Romare Bearden (American 1911 - 1988) Two Framed Letters with drawings, c.1984-87
Ink on paper
8 x 11 sheets, framed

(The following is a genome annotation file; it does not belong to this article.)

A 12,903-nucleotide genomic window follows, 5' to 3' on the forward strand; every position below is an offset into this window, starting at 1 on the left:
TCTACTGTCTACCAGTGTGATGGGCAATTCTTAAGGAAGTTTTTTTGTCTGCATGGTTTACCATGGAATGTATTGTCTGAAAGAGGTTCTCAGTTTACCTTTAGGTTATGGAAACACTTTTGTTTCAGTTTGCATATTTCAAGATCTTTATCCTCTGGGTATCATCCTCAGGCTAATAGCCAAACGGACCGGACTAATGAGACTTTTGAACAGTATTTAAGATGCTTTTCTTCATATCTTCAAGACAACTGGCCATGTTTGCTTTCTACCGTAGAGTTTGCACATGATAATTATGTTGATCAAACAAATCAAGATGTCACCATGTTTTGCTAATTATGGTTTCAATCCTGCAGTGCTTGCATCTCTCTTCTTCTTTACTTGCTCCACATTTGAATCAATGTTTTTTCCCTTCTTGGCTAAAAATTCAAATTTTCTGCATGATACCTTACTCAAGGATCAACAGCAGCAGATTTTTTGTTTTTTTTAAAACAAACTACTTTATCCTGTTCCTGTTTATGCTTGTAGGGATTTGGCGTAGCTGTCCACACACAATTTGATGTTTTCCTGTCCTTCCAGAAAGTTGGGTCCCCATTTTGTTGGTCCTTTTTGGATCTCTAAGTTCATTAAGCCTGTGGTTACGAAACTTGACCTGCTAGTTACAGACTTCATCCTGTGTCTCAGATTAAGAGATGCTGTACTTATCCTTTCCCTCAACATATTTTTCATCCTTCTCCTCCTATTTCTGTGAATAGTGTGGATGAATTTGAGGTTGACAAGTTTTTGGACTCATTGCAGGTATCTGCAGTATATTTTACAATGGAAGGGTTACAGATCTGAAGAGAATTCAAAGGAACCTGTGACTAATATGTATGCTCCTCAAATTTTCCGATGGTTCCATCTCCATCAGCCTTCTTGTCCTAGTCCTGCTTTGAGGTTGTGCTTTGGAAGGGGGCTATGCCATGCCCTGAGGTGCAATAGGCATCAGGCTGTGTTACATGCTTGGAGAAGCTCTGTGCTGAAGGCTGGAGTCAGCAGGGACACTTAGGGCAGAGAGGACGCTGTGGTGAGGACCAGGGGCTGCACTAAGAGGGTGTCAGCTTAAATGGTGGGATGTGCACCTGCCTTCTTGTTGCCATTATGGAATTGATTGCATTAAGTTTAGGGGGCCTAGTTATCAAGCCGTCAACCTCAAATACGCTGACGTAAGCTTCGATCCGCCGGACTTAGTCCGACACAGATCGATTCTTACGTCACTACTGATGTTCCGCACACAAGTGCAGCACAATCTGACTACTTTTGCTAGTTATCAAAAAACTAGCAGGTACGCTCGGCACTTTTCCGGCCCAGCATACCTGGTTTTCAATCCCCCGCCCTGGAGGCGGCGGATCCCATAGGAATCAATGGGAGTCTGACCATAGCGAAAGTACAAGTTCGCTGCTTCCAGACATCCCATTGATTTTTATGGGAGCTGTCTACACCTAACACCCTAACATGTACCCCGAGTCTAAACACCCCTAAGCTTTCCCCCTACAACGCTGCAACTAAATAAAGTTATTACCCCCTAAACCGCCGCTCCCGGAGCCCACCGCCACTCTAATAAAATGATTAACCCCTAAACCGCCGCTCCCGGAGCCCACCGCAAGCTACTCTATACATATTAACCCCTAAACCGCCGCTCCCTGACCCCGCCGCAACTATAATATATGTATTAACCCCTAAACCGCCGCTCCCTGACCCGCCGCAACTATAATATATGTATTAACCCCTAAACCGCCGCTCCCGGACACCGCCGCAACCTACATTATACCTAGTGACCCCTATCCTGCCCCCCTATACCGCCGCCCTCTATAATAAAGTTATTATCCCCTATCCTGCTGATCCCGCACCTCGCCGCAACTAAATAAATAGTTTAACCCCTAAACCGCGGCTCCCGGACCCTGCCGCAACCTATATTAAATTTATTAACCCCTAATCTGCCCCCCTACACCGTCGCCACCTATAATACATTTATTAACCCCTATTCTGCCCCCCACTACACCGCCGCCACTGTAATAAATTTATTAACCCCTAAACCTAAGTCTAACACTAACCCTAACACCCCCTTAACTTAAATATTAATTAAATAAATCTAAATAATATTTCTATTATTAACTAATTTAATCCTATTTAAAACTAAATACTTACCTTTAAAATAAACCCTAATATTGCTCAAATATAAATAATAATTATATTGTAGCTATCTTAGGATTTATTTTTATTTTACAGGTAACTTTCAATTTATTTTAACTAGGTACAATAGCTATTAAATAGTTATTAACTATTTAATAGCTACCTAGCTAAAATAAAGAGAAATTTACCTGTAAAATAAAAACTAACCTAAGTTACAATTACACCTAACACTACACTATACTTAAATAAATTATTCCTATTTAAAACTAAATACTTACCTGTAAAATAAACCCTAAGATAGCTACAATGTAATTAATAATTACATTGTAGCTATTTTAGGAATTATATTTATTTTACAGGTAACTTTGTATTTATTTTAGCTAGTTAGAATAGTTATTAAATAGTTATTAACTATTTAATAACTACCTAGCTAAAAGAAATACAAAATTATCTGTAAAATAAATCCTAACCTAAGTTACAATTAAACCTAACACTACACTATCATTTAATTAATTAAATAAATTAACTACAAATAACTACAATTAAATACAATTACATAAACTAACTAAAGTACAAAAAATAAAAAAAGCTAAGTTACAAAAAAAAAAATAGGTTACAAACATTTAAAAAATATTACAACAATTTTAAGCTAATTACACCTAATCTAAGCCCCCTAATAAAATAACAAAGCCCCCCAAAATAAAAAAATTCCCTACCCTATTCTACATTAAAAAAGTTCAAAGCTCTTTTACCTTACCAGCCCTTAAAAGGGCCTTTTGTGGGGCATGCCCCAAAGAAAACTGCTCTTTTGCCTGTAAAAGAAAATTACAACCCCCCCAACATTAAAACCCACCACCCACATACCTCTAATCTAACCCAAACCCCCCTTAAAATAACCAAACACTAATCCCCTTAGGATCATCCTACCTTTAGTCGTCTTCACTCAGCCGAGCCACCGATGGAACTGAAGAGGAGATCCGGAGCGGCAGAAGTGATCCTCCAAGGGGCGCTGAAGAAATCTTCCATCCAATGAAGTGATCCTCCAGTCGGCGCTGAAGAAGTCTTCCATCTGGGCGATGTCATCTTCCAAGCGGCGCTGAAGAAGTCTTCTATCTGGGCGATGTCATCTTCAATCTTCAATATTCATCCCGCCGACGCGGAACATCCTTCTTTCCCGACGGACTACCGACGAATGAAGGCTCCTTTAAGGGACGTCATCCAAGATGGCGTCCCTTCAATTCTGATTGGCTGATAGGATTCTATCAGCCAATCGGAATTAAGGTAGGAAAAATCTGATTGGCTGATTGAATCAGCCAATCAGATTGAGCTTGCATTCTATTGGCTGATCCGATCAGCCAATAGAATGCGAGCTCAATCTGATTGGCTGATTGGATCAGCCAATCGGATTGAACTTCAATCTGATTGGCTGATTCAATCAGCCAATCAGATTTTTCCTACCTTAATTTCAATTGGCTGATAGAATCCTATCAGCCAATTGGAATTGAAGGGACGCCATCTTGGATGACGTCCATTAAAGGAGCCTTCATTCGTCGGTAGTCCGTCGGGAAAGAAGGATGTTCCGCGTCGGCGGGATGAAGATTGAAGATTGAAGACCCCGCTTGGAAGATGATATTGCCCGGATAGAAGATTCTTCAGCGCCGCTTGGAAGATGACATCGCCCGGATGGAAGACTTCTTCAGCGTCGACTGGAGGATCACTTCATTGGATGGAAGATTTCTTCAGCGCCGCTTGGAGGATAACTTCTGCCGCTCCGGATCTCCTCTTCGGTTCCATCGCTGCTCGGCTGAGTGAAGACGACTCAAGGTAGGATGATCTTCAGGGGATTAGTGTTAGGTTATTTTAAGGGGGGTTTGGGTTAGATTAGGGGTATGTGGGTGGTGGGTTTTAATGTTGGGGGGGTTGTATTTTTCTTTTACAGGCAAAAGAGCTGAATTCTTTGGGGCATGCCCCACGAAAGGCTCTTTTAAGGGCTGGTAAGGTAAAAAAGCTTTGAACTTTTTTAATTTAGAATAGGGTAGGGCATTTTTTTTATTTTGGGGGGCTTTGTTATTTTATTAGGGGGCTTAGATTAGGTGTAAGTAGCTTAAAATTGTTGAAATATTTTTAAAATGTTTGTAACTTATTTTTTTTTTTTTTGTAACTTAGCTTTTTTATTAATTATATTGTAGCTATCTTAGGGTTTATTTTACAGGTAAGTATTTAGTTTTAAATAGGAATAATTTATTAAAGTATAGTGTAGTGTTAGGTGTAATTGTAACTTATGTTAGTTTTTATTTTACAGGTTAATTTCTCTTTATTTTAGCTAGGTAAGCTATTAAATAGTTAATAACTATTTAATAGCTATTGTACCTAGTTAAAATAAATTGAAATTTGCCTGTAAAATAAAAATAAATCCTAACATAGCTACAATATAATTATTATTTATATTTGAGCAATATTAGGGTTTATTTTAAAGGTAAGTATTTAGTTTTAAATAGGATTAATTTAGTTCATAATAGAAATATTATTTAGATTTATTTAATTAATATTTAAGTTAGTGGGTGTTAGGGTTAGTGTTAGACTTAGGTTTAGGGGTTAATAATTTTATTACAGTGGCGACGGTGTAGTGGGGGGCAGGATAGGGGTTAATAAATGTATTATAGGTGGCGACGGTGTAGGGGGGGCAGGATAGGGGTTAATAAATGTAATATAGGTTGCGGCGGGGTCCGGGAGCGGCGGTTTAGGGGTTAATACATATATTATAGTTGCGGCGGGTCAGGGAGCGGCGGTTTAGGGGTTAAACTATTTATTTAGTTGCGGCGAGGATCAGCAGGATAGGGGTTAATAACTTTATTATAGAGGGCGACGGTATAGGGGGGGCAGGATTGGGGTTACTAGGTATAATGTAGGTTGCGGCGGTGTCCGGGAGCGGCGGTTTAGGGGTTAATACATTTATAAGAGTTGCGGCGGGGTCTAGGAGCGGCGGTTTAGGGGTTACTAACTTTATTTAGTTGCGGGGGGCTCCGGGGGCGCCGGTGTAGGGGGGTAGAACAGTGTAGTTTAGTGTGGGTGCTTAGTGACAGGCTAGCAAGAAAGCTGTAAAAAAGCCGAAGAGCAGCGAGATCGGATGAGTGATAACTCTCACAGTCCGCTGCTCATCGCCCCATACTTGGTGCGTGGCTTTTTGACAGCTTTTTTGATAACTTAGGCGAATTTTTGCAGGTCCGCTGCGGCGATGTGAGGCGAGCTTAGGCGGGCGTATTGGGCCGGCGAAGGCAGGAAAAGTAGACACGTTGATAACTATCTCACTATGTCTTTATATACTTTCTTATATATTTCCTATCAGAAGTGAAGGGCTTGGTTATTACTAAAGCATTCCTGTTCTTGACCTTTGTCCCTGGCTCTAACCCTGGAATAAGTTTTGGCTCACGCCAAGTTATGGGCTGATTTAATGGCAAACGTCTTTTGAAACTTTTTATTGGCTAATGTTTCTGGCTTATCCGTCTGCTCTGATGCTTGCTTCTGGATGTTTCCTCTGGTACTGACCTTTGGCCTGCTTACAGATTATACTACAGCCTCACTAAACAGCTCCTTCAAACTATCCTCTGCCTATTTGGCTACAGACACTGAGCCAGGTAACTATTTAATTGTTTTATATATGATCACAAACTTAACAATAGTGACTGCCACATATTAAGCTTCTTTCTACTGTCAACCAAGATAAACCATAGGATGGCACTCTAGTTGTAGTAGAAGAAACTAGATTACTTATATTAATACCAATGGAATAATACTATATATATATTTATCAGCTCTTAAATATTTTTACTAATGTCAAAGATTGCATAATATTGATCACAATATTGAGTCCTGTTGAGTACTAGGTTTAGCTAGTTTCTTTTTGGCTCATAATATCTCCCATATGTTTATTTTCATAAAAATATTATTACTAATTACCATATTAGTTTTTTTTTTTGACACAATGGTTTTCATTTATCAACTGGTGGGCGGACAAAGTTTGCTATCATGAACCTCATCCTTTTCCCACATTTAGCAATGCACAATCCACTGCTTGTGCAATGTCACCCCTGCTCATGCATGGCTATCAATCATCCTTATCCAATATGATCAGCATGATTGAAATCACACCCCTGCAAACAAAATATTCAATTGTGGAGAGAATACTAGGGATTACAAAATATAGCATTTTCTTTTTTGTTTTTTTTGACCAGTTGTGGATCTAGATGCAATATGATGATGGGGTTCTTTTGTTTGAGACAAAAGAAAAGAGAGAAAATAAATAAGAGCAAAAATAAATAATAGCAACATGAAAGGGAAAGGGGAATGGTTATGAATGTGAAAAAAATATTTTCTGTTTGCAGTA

Two framed letters from Bearden, one discussing work he is completing in various cities and his work on the sets for the Alvin Ailey company's production of The Stack-Up, and also discussing the pigeons he feeds in his studio, with a drawing of a pair of pigeons. The other letter discusses the tile mural for the Pittsburgh subway system, with a drawing of the mural, subway cars and passengers. New York Times Review of "The Stack-Up." The Dance: 'The Stack-Up' By Jack Anderson Published: December 21, 1987 TALLEY BEATTY took the title of ''The Stack-Up'' from a phrase that can mean freeway congestion. Nevertheless, his work, which the Alvin Ailey American Dance Theater performed Saturday afternoon at the City Center, 131 West 55th Street, and will repeat on Tuesday evening, concerns emotional, rather than highway, traffic. The moment the curtain rises one knows where one is, thanks to a handsome setting, adapted from a painting by Romare Bearden. One beholds a river, a bridge and the buildings of a city, and the glowing colors suggest that evening has come and lights have been turned on. But the way the cast moves makes it clear this is a hot summer night when passions are strong and tempers are fierce. ''The Stack-Up'' is danced to recorded instrumental and vocal pieces performed by Earth, Wind and Fire, Grover Washington Jr., the Fearless Four and Alphonze Mouzon, and Mr. Beatty's restless choreography makes dancers hurtle across the stage in an almost compulsive way. The pace seldom slackens and the conclusion is a nightmarish frenzy. Gestures suggesting drug addiction contribute to the work's ominousness. And, although ''The Stack-Up'' is not a conventionally dramatic work, it does possess a hint of a plot, as it shows a young woman and two men rushing toward ruin. As the woman, Debora Chase appeared to be caught up by forces she could not control, and the men, Andre Tyson and Rodney Nugent, danced ferociously. What was notable about their performances and those of the rest of the cast was the fact that, even though the choreography is spectacular, no one emphasized technical display for its own sake. One always believed these were troubled people in teeming streets. The program also included repeat performances of ''Speeds'' and ''Night Shade.''